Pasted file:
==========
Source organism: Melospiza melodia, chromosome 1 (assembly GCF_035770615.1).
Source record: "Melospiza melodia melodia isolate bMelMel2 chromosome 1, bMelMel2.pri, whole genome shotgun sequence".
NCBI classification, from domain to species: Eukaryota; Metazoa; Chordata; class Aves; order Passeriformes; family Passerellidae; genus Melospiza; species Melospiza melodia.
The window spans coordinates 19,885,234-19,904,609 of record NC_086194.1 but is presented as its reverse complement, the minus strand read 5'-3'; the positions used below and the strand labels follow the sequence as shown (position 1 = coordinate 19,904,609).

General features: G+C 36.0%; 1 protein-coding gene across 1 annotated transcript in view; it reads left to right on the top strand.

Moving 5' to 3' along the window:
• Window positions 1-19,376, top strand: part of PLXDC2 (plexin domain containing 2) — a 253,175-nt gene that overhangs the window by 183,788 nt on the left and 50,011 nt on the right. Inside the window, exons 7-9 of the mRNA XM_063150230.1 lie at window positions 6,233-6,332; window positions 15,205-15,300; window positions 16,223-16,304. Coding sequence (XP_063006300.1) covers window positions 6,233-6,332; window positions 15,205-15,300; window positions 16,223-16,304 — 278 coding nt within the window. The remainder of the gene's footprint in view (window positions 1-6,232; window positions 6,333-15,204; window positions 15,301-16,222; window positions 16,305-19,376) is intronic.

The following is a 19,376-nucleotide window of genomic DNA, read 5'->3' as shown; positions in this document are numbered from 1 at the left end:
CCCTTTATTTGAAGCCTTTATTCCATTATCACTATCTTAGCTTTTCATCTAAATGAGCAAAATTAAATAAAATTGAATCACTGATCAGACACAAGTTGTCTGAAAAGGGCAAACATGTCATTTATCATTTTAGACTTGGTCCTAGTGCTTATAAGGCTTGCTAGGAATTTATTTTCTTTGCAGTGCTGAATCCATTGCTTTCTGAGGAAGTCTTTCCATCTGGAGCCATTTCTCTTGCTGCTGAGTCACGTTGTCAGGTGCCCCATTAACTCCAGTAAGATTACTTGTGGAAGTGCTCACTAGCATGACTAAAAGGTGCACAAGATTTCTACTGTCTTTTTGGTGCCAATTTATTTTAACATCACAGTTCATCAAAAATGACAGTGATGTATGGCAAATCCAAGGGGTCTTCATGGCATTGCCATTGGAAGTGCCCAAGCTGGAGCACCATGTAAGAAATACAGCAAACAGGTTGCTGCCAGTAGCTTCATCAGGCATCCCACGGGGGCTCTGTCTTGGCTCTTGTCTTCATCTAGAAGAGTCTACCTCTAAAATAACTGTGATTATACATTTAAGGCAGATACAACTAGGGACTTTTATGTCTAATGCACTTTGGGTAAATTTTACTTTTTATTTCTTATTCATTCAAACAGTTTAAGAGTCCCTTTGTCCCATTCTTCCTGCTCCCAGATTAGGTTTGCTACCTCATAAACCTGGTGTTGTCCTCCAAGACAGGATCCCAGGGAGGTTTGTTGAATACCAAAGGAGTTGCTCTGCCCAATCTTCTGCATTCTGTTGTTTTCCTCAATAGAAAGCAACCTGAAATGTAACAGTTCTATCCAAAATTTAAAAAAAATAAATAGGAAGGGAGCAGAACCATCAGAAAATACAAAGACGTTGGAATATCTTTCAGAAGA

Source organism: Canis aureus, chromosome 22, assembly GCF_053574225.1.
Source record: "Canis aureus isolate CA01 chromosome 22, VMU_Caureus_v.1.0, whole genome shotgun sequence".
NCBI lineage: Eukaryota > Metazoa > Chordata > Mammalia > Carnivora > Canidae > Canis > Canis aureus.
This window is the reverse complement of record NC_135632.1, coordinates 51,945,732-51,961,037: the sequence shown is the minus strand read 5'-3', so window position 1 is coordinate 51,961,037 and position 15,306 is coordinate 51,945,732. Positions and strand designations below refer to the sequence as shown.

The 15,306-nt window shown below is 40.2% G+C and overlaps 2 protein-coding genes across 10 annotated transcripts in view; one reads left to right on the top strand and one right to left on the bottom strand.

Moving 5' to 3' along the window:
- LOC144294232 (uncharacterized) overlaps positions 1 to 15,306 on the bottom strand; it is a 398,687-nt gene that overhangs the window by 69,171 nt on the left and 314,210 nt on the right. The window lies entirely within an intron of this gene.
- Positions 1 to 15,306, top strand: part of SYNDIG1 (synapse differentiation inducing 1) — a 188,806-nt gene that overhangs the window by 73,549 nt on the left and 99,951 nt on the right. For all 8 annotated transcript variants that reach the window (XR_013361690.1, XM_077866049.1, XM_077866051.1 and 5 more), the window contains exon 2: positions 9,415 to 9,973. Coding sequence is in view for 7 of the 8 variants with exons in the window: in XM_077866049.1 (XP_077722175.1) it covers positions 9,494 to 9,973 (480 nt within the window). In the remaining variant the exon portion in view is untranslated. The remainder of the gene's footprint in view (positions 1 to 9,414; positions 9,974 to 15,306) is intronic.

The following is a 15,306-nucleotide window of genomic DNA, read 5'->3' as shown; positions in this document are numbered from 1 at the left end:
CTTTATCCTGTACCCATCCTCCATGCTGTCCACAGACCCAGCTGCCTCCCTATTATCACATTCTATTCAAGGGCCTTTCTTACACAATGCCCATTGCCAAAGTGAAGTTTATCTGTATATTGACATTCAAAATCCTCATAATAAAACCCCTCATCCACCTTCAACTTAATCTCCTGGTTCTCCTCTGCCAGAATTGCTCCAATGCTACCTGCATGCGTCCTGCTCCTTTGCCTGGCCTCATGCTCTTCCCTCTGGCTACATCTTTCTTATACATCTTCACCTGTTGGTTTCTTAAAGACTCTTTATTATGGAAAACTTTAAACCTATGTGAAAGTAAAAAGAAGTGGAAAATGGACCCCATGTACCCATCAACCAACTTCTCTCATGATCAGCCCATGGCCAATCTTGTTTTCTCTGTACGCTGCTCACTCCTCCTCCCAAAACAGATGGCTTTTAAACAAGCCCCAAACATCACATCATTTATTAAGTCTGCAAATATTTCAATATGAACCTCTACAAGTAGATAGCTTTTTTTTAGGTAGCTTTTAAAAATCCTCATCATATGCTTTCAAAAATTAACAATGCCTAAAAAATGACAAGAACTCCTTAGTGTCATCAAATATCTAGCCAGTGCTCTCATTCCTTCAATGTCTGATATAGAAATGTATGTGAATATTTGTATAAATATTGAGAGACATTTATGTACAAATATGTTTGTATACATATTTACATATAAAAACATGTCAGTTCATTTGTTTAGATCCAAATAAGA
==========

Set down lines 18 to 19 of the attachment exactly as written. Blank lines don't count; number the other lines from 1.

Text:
The following is a 15,306-nucleotide window of genomic DNA, read 5'->3' as shown; positions in this document are numbered from 1 at the left end:
CTTTATCCTGTACCCATCCTCCATGCTGTCCACAGACCCAGCTGCCTCCCTATTATCACATTCTATTCAAGGGCCTTTCTTACACAATGCCCATTGCCAAAGTGAAGTTTATCTGTATATTGACATTCAAAATCCTCATAATAAAACCCCTCATCCACCTTCAACTTAATCTCCTGGTTCTCCTCTGCCAGAATTGCTCCAATGCTACCTGCATGCGTCCTGCTCCTTTGCCTGGCCTCATGCTCTTCCCTCTGGCTACATCTTTCTTATACATCTTCACCTGTTGGTTTCTTAAAGACTCTTTATTATGGAAAACTTTAAACCTATGTGAAAGTAAAAAGAAGTGGAAAATGGACCCCATGTACCCATCAACCAACTTCTCTCATGATCAGCCCATGGCCAATCTTGTTTTCTCTGTACGCTGCTCACTCCTCCTCCCAAAACAGATGGCTTTTAAACAAGCCCCAAACATCACATCATTTATTAAGTCTGCAAATATTTCAATATGAACCTCTACAAGTAGATAGCTTTTTTTTAGGTAGCTTTTAAAAATCCTCATCATATGCTTTCAAAAATTAACAATGCCTAAAAAATGACAAGAACTCCTTAGTGTCATCAAATATCTAGCCAGTGCTCTCATTCCTTCAATGTCTGATATAGAAATGTATGTGAATATTTGTATAAATATTGAGAGACATTTATGTACAAATATGTTTGTATACATATTTACATATAAAAACATGTCAGTTCATTTGTTTAGATCCAAATAAGA